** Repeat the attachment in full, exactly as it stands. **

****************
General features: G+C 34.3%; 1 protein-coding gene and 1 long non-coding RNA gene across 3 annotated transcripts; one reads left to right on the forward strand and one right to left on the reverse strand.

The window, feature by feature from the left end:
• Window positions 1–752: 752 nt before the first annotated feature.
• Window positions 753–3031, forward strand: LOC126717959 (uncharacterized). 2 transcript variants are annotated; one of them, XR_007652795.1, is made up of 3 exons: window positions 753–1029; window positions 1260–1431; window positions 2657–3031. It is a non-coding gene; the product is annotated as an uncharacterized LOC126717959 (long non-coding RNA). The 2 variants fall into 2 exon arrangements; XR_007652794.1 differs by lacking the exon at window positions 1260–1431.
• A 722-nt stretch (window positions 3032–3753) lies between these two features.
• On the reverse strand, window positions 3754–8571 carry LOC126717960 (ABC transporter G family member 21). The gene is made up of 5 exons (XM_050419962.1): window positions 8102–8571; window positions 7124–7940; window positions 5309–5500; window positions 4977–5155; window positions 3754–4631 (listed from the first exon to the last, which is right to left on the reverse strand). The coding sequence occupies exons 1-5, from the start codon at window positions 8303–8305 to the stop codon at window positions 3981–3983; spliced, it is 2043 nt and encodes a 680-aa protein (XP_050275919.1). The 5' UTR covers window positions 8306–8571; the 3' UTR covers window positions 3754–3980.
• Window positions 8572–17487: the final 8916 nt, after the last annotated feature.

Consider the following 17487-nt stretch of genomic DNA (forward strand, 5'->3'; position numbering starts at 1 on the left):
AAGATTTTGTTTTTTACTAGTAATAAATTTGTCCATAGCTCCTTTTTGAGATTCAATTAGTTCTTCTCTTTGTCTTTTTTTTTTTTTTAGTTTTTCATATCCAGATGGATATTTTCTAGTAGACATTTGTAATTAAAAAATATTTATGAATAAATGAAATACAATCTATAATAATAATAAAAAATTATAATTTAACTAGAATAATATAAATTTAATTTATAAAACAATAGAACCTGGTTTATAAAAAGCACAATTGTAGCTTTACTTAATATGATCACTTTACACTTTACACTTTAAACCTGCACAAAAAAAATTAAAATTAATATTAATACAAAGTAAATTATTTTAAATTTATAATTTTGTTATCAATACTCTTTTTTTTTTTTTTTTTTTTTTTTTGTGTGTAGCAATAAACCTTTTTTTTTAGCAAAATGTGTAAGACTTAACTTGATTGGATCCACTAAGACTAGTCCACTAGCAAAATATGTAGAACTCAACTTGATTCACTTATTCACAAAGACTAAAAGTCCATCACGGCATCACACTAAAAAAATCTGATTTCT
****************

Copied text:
General features: G+C 34.3%; 1 protein-coding gene and 1 long non-coding RNA gene across 3 annotated transcripts; one reads left to right on the forward strand and one right to left on the reverse strand.

The window, feature by feature from the left end:
• Window positions 1–752: 752 nt before the first annotated feature.
• Window positions 753–3031, forward strand: LOC126717959 (uncharacterized). 2 transcript variants are annotated; one of them, XR_007652795.1, is made up of 3 exons: window positions 753–1029; window positions 1260–1431; window positions 2657–3031. It is a non-coding gene; the product is annotated as an uncharacterized LOC126717959 (long non-coding RNA). The 2 variants fall into 2 exon arrangements; XR_007652794.1 differs by lacking the exon at window positions 1260–1431.
• A 722-nt stretch (window positions 3032–3753) lies between these two features.
• On the reverse strand, window positions 3754–8571 carry LOC126717960 (ABC transporter G family member 21). The gene is made up of 5 exons (XM_050419962.1): window positions 8102–8571; window positions 7124–7940; window positions 5309–5500; window positions 4977–5155; window positions 3754–4631 (listed from the first exon to the last, which is right to left on the reverse strand). The coding sequence occupies exons 1-5, from the start codon at window positions 8303–8305 to the stop codon at window positions 3981–3983; spliced, it is 2043 nt and encodes a 680-aa protein (XP_050275919.1). The 5' UTR covers window positions 8306–8571; the 3' UTR covers window positions 3754–3980.
• Window positions 8572–17487: the final 8916 nt, after the last annotated feature.

Consider the following 17487-nt stretch of genomic DNA (forward strand, 5'->3'; position numbering starts at 1 on the left):
AAGATTTTGTTTTTTACTAGTAATAAATTTGTCCATAGCTCCTTTTTGAGATTCAATTAGTTCTTCTCTTTGTCTTTTTTTTTTTTTTAGTTTTTCATATCCAGATGGATATTTTCTAGTAGACATTTGTAATTAAAAAATATTTATGAATAAATGAAATACAATCTATAATAATAATAAAAAATTATAATTTAACTAGAATAATATAAATTTAATTTATAAAACAATAGAACCTGGTTTATAAAAAGCACAATTGTAGCTTTACTTAATATGATCACTTTACACTTTACACTTTAAACCTGCACAAAAAAAATTAAAATTAATATTAATACAAAGTAAATTATTTTAAATTTATAATTTTGTTATCAATACTCTTTTTTTTTTTTTTTTTTTTTTTTTGTGTGTAGCAATAAACCTTTTTTTTTAGCAAAATGTGTAAGACTTAACTTGATTGGATCCACTAAGACTAGTCCACTAGCAAAATATGTAGAACTCAACTTGATTCACTTATTCACAAAGACTAAAAGTCCATCACGGCATCACACTAAAAAAATCTGATTTCT